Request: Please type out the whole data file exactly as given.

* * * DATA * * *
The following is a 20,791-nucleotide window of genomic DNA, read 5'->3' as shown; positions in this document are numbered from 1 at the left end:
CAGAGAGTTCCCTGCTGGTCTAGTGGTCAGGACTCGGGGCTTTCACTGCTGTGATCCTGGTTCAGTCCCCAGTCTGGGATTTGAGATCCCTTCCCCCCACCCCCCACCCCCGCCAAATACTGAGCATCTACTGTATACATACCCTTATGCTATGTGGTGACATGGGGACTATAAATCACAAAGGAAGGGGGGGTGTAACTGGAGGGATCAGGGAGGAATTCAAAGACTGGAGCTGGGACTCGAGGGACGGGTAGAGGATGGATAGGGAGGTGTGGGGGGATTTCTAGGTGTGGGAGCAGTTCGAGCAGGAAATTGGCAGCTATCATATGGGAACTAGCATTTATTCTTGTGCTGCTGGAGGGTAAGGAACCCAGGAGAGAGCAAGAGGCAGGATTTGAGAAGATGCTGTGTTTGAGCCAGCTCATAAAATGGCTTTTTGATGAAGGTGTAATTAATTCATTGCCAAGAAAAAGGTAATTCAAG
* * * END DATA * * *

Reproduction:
The following is a 20,791-nucleotide window of genomic DNA, read 5'->3' as shown; positions in this document are numbered from 1 at the left end:
CAGAGAGTTCCCTGCTGGTCTAGTGGTCAGGACTCGGGGCTTTCACTGCTGTGATCCTGGTTCAGTCCCCAGTCTGGGATTTGAGATCCCTTCCCCCCACCCCCCACCCCCGCCAAATACTGAGCATCTACTGTATACATACCCTTATGCTATGTGGTGACATGGGGACTATAAATCACAAAGGAAGGGGGGGTGTAACTGGAGGGATCAGGGAGGAATTCAAAGACTGGAGCTGGGACTCGAGGGACGGGTAGAGGATGGATAGGGAGGTGTGGGGGGATTTCTAGGTGTGGGAGCAGTTCGAGCAGGAAATTGGCAGCTATCATATGGGAACTAGCATTTATTCTTGTGCTGCTGGAGGGTAAGGAACCCAGGAGAGAGCAAGAGGCAGGATTTGAGAAGATGCTGTGTTTGAGCCAGCTCATAAAATGGCTTTTTGATGAAGGTGTAATTAATTCATTGCCAAGAAAAAGGTAATTCAAG